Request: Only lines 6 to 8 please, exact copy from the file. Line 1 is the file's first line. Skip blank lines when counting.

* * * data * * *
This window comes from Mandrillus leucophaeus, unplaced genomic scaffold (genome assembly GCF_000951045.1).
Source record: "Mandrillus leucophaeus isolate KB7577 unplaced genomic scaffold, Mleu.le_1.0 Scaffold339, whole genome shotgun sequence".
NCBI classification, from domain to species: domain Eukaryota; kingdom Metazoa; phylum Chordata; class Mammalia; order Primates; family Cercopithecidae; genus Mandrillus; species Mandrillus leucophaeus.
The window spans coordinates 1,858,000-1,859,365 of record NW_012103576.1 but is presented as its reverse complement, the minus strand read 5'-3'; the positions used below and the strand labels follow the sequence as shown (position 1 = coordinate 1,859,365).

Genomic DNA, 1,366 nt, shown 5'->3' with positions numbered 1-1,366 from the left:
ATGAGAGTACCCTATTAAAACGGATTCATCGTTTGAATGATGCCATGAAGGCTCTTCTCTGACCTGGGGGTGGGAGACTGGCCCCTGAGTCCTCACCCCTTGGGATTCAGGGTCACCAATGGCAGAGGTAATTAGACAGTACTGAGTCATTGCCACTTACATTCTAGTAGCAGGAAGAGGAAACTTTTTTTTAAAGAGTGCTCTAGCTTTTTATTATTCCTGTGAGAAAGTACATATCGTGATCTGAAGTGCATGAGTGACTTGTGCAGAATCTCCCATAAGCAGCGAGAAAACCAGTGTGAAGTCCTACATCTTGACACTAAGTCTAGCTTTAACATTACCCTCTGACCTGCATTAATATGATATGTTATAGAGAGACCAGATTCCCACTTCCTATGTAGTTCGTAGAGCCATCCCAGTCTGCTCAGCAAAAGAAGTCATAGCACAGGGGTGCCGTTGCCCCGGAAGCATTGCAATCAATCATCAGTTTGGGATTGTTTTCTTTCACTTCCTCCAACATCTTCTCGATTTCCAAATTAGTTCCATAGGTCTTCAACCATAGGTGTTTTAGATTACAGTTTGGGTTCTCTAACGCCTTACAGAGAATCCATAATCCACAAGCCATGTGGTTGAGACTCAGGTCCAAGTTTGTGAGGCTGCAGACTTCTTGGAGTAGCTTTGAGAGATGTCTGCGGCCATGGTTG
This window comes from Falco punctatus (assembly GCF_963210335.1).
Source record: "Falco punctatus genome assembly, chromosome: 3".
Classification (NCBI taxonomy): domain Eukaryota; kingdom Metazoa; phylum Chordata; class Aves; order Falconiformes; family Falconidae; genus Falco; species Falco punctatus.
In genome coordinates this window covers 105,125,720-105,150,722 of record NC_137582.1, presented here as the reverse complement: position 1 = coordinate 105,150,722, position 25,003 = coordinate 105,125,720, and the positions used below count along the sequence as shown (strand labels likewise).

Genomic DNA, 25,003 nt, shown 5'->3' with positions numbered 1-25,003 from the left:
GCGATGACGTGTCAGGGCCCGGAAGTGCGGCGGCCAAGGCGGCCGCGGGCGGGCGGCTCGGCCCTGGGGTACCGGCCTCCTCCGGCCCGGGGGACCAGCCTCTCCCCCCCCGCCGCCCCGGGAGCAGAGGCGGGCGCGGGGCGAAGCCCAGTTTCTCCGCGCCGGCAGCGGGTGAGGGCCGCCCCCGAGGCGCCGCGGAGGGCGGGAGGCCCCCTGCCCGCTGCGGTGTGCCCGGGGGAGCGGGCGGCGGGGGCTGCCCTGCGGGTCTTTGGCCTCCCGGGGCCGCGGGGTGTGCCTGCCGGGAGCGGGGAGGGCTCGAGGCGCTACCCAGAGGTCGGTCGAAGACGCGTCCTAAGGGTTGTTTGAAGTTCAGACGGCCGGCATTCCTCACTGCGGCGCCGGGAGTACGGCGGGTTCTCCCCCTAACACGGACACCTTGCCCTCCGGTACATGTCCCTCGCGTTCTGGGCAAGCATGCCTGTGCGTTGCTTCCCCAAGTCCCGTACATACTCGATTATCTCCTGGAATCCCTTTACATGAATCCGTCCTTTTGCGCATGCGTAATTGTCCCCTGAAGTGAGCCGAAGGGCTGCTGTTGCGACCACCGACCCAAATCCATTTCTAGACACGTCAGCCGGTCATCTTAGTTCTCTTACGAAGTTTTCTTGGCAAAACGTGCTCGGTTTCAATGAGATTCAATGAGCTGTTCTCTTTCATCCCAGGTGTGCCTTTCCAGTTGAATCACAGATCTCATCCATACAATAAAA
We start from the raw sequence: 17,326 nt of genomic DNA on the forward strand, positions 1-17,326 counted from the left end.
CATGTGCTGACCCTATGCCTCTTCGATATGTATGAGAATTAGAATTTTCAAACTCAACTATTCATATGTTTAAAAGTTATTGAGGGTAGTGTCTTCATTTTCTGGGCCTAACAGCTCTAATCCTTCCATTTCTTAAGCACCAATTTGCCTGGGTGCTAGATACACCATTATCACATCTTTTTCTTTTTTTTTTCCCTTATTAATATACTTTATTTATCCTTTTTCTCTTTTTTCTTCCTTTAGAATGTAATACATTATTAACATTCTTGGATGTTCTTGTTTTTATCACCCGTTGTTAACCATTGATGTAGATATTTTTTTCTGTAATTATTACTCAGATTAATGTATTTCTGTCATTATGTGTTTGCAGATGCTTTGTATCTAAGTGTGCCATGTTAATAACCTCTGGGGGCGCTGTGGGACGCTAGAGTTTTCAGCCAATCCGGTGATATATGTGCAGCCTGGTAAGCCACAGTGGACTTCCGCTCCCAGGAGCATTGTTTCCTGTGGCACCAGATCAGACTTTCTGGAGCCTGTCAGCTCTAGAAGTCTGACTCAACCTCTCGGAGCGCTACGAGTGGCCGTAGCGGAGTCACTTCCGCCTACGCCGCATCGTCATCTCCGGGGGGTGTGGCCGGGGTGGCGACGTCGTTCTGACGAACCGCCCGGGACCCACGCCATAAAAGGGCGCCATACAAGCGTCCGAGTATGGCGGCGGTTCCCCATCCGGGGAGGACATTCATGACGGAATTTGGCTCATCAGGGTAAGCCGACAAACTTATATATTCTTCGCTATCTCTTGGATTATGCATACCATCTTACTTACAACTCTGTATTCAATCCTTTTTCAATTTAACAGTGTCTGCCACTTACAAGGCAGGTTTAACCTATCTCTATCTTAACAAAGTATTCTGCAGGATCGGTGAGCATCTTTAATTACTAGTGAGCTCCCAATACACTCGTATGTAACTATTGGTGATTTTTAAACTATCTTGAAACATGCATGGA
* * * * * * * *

ATGAGAGTACCCTATTAAAACGGATTCATCGTTTGAATGATGCCATGAAGGCTCTTCTCTGACCTGGGGGTGGGAGACTGGCCCCTGAGTCCTCACCCCTTGGGATTCAGGGTCACCAATGGCAGAGGTAATTAGACAGTACTGAGTCATTGCCACTTACATTCTAGTAGCAGGAAGAGGAAACTTTTTTTTAAAGAGTGCTCTAGCTTTTTATTATTCCTGTGAGAAAGTACATATCGTGATCTGAAGTGCATGAGTGACTTGTGCAGAATCTCCCATAAGCAGCGAGAAAACCAGTGTGAAGTCCTACATCTTGACACTAAGTCTAGCTTTAACATTACCCTCTGACCTGCATTAATATGATATGTTATAGAGAGACCAGATTCCCACTTCCTATGTAGTTCGTAGAGCCATCCCAGTCTGCTCAGCAAAAGAAGTCATAGCACAGGGGTGCCGTTGCCCCGGAAGCATTGCAATCAATCATCAGTTTGGGATTGTTTTCTTTCACTTCCTCCAACATCTTCTCGATTTCCAAATTAGTTCCATAGGTCTTCAACCATAGGTGTTTTAGATTACAGTTTGGGTTCTCTAACGCCTTACAGAGAATCCATAATCCACAAGCCATGTGGTTGAGACTCAGGTCCAAGTTTGTGAGGCTGCAGACTTCTTGGAGTAGCTTTGAGAGATGTCTGCGGCCATGGTTG
This window comes from Falco punctatus (assembly GCF_963210335.1).
Source record: "Falco punctatus genome assembly, chromosome: 3".